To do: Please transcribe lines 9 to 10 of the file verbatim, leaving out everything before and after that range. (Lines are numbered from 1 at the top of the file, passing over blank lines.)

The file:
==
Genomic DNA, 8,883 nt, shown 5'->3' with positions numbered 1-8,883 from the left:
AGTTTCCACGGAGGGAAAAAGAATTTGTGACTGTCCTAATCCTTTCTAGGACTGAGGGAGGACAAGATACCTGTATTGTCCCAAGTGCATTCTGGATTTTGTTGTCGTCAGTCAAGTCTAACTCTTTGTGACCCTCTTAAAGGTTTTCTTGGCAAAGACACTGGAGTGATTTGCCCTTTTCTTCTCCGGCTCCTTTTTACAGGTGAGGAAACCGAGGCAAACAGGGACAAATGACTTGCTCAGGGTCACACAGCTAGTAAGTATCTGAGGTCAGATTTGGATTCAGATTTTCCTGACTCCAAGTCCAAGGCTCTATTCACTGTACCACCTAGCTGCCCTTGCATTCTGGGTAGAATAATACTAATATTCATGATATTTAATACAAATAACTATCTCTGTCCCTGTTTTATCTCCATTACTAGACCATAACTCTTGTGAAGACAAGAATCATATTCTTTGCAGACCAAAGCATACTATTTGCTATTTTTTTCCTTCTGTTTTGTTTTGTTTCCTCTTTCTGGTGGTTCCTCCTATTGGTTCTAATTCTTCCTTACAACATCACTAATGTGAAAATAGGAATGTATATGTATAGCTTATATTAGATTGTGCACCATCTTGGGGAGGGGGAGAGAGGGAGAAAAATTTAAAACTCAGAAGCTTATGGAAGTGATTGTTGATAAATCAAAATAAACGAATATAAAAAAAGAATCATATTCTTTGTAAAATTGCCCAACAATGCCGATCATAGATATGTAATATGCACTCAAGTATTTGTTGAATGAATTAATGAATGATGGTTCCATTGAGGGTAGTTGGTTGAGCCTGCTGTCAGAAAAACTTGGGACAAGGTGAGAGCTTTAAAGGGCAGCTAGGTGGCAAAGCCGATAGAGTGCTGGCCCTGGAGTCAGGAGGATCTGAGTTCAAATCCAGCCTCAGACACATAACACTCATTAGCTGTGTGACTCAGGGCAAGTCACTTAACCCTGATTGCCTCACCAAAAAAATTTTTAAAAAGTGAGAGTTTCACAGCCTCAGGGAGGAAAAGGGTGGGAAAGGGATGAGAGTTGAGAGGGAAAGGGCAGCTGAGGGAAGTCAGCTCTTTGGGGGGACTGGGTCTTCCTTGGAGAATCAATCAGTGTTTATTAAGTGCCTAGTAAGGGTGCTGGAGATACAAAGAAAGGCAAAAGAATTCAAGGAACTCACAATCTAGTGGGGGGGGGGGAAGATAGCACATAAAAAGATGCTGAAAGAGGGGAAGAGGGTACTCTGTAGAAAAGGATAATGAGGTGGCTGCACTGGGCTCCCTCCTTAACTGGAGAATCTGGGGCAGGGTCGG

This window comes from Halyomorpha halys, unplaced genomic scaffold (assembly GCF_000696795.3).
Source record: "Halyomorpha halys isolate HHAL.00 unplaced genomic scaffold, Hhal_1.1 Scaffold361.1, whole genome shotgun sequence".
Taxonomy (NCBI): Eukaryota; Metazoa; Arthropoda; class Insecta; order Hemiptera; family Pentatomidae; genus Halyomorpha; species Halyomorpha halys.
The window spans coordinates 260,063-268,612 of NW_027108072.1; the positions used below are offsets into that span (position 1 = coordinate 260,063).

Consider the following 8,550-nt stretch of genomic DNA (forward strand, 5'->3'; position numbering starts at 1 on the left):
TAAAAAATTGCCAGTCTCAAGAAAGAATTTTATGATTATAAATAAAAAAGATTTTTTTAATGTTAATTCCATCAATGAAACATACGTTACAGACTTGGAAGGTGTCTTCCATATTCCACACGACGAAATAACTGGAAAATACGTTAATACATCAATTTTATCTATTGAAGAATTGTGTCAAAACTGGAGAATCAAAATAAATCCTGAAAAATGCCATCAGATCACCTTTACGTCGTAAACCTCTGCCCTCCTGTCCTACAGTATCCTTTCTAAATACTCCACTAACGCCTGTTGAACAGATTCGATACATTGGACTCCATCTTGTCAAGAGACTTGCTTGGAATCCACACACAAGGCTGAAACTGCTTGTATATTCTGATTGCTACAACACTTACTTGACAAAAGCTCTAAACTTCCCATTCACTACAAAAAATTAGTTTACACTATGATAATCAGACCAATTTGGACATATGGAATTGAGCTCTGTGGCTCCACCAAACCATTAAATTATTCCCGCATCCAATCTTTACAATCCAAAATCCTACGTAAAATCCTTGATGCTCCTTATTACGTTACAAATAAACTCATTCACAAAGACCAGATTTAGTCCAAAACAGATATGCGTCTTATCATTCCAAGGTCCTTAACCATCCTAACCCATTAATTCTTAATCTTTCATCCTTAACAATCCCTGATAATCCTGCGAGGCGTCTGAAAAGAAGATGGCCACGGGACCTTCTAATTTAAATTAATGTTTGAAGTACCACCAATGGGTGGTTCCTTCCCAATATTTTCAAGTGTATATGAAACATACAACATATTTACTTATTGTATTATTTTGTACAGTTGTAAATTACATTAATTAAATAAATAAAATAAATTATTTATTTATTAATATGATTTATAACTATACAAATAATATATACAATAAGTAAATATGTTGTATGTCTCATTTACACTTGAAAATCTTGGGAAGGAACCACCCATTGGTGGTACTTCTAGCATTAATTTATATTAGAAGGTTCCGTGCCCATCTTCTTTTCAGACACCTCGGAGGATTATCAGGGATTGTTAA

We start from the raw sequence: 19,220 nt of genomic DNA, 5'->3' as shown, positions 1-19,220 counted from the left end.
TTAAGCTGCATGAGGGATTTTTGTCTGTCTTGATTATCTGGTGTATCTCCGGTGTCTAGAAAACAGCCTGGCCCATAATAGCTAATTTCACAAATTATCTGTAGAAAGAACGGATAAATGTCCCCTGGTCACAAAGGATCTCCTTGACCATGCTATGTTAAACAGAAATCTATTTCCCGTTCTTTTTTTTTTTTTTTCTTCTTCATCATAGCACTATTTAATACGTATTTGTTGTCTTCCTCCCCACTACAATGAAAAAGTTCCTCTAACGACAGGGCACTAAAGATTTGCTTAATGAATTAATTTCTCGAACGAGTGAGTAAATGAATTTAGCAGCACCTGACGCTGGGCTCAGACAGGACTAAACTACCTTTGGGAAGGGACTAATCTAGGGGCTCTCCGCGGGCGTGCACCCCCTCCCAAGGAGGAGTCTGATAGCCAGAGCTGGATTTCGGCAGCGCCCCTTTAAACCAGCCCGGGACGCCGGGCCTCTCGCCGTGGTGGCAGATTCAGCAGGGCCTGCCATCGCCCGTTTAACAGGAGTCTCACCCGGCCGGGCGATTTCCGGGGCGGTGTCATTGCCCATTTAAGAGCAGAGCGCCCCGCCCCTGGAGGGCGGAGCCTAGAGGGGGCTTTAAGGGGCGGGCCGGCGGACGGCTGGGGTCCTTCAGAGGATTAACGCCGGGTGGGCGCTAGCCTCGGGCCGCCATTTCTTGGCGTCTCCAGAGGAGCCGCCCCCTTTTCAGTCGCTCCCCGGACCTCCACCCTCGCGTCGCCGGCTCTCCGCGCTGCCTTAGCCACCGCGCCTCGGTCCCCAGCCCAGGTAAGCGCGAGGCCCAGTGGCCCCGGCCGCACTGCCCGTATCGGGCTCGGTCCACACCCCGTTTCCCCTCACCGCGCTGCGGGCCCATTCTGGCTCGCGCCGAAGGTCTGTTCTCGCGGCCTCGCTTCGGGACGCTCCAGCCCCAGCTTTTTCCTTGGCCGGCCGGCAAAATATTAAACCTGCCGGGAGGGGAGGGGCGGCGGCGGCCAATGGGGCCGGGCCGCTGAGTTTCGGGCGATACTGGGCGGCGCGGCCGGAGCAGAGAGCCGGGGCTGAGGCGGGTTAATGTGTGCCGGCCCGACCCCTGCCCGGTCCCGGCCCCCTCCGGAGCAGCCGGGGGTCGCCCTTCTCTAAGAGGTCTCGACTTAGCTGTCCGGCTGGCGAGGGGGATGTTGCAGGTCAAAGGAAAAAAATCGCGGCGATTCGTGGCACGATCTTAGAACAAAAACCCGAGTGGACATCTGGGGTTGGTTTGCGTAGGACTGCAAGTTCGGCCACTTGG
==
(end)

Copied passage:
We start from the raw sequence: 19,220 nt of genomic DNA, 5'->3' as shown, positions 1-19,220 counted from the left end.
TTAAGCTGCATGAGGGATTTTTGTCTGTCTTGATTATCTGGTGTATCTCCGGTGTCTAGAAAACAGCCTGGCCCATAATAGCTAATTTCACAAATTATCTGTAGAAAGAACGGATAAATGTCCCCTGGTCACAAAGGATCTCCTTGACCATGCTATGTTAAACAGAAATCTATTTCCCGTTCTTTTTTTTTTTTTTTCTTCTTCATCATAGCACTATTTAATACGTATTTGTTGTCTTCCTCCCCACTACAATGAAAAAGTTCCTCTAACGACAGGGCACTAAAGATTTGCTTAATGAATTAATTTCTCGAACGAGTGAGTAAATGAATTTAGCAGCACCTGACGCTGGGCTCAGACAGGACTAAACTACCTTTGGGAAGGGACTAATCTAGGGGCTCTCCGCGGGCGTGCACCCCCTCCCAAGGAGGAGTCTGATAGCCAGAGCTGGATTTCGGCAGCGCCCCTTTAAACCAGCCCGGGACGCCGGGCCTCTCGCCGTGGTGGCAGATTCAGCAGGGCCTGCCATCGCCCGTTTAACAGGAGTCTCACCCGGCCGGGCGATTTCCGGGGCGGTGTCATTGCCCATTTAAGAGCAGAGCGCCCCGCCCCTGGAGGGCGGAGCCTAGAGGGGGCTTTAAGGGGCGGGCCGGCGGACGGCTGGGGTCCTTCAGAGGATTAACGCCGGGTGGGCGCTAGCCTCGGGCCGCCATTTCTTGGCGTCTCCAGAGGAGCCGCCCCCTTTTCAGTCGCTCCCCGGACCTCCACCCTCGCGTCGCCGGCTCTCCGCGCTGCCTTAGCCACCGCGCCTCGGTCCCCAGCCCAGGTAAGCGCGAGGCCCAGTGGCCCCGGCCGCACTGCCCGTATCGGGCTCGGTCCACACCCCGTTTCCCCTCACCGCGCTGCGGGCCCATTCTGGCTCGCGCCGAAGGTCTGTTCTCGCGGCCTCGCTTCGGGACGCTCCAGCCCCAGCTTTTTCCTTGGCCGGCCGGCAAAATATTAAACCTGCCGGGAGGGGAGGGGCGGCGGCGGCCAATGGGGCCGGGCCGCTGAGTTTCGGGCGATACTGGGCGGCGCGGCCGGAGCAGAGAGCCGGGGCTGAGGCGGGTTAATGTGTGCCGGCCCGACCCCTGCCCGGTCCCGGCCCCCTCCGGAGCAGCCGGGGGTCGCCCTTCTCTAAGAGGTCTCGACTTAGCTGTCCGGCTGGCGAGGGGGATGTTGCAGGTCAAAGGAAAAAAATCGCGGCGATTCGTGGCACGATCTTAGAACAAAAACCCGAGTGGACATCTGGGGTTGGTTTGCGTAGGACTGCAAGTTCGGCCACTTGG